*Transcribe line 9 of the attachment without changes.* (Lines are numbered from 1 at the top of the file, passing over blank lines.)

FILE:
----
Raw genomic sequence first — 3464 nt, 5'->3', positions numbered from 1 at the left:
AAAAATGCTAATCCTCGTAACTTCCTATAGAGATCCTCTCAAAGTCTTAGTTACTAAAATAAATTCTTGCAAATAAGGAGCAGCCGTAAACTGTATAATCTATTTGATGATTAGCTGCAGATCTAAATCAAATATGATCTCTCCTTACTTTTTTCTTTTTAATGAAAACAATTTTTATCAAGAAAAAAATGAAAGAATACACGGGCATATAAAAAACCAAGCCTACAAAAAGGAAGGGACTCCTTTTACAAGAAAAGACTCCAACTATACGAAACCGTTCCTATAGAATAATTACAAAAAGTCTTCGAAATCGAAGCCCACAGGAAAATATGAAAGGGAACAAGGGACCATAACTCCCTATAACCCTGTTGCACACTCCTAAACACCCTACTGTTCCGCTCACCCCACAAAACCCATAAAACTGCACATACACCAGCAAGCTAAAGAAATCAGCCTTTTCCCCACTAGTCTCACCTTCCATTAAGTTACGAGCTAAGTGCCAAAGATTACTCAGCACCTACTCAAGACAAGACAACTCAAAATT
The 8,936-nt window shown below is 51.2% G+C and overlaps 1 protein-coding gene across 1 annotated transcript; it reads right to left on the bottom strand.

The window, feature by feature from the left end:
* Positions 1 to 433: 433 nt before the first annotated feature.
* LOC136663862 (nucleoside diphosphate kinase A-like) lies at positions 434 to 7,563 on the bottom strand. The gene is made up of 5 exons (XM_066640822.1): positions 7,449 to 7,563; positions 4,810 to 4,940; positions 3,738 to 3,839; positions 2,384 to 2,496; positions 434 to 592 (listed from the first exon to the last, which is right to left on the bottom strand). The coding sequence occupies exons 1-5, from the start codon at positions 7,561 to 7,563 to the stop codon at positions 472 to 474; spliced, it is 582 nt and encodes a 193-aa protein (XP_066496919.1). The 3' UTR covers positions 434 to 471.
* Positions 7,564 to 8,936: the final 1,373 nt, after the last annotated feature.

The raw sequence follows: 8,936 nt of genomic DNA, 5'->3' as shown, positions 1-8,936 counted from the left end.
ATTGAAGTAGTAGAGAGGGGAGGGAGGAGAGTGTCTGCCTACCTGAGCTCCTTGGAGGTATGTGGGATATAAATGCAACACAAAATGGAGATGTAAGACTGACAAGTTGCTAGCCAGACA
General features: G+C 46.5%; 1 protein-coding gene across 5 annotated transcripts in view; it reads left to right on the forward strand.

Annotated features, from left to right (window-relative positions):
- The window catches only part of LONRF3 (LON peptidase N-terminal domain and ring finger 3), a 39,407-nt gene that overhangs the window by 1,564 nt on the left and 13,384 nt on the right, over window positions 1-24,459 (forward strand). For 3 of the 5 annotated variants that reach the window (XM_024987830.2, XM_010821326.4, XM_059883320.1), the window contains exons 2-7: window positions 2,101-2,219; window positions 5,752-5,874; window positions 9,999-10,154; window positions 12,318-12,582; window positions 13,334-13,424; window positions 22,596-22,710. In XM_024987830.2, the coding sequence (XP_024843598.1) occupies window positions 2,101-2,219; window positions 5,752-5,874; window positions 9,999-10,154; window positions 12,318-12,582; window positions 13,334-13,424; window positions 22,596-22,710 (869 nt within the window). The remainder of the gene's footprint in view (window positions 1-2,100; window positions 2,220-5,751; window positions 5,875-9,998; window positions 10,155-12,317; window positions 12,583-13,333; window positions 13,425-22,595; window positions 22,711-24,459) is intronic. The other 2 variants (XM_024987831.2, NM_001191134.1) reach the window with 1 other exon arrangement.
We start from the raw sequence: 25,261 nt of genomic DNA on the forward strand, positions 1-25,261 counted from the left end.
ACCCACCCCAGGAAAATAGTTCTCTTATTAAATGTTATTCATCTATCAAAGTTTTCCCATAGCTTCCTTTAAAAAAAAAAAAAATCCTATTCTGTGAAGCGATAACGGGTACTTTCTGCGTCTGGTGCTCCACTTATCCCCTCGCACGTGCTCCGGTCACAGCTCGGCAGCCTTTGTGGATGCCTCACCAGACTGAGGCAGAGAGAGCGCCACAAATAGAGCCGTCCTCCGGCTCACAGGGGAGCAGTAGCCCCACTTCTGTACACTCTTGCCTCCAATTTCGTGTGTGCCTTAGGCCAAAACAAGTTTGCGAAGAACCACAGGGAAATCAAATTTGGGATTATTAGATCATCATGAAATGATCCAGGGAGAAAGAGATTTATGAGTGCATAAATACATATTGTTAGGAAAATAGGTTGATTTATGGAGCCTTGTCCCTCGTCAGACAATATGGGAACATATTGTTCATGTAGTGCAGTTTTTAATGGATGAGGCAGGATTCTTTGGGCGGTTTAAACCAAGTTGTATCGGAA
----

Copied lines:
ATTGAAGTAGTAGAGAGGGGAGGGAGGAGAGTGTCTGCCTACCTGAGCTCCTTGGAGGTATGTGGGATATAAATGCAACACAAAATGGAGATGTAAGACTGACAAGTTGCTAGCCAGACA